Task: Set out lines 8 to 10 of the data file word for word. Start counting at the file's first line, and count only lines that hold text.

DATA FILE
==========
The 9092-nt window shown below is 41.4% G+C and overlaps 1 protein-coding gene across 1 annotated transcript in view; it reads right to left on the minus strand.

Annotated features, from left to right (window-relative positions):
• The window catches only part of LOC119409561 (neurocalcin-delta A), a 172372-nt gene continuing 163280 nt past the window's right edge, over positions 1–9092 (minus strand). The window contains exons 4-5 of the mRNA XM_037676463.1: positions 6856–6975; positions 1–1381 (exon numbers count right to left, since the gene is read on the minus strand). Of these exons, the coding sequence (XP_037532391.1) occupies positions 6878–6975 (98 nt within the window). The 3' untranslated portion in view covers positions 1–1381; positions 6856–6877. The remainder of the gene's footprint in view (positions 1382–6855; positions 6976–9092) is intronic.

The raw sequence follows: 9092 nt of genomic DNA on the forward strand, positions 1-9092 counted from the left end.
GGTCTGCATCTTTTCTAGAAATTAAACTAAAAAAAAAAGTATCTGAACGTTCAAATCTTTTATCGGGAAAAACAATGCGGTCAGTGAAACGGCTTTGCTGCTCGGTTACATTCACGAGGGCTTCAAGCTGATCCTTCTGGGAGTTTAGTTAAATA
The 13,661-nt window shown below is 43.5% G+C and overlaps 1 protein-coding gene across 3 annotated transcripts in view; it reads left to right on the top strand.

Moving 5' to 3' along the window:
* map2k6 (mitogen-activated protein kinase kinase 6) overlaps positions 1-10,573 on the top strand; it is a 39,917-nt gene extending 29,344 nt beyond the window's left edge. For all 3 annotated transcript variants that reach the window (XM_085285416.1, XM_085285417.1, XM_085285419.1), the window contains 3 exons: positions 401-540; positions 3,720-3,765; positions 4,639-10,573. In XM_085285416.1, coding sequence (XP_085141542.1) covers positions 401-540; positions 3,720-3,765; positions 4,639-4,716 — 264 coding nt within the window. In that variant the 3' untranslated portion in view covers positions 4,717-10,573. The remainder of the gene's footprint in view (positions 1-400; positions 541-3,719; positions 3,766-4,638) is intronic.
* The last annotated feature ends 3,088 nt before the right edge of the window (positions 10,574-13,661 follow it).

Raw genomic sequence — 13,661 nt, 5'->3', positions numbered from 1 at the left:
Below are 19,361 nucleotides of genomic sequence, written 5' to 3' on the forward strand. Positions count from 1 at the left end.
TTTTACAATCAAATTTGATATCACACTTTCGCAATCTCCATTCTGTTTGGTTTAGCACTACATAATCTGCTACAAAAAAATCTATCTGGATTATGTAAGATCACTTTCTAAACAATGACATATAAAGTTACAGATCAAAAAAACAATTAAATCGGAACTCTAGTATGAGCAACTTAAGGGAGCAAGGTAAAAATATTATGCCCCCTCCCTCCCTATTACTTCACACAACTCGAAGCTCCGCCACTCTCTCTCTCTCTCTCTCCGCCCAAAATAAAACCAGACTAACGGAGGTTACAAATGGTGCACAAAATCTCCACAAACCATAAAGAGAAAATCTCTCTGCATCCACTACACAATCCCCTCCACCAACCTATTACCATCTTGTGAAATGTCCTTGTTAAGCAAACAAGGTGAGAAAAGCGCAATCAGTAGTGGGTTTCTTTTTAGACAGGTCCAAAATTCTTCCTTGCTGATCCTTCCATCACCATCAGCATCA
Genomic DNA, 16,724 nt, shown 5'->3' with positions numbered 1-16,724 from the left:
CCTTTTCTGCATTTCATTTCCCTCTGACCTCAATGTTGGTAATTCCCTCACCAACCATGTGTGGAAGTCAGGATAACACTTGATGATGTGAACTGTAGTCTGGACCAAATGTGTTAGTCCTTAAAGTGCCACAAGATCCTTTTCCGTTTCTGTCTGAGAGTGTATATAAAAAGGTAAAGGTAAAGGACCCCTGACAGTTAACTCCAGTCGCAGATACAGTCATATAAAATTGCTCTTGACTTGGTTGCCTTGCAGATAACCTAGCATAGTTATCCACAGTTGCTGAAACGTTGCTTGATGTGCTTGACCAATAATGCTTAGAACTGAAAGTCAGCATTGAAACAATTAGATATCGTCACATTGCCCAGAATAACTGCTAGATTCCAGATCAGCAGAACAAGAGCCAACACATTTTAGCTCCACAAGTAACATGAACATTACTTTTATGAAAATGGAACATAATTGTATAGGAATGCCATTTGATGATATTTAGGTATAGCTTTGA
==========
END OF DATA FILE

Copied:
* map2k6 (mitogen-activated protein kinase kinase 6) overlaps positions 1-10,573 on the top strand; it is a 39,917-nt gene extending 29,344 nt beyond the window's left edge. For all 3 annotated transcript variants that reach the window (XM_085285416.1, XM_085285417.1, XM_085285419.1), the window contains 3 exons: positions 401-540; positions 3,720-3,765; positions 4,639-10,573. In XM_085285416.1, coding sequence (XP_085141542.1) covers positions 401-540; positions 3,720-3,765; positions 4,639-4,716 — 264 coding nt within the window. In that variant the 3' untranslated portion in view covers positions 4,717-10,573. The remainder of the gene's footprint in view (positions 1-400; positions 541-3,719; positions 3,766-4,638) is intronic.
* The last annotated feature ends 3,088 nt before the right edge of the window (positions 10,574-13,661 follow it).

Raw genomic sequence — 13,661 nt, 5'->3', positions numbered from 1 at the left: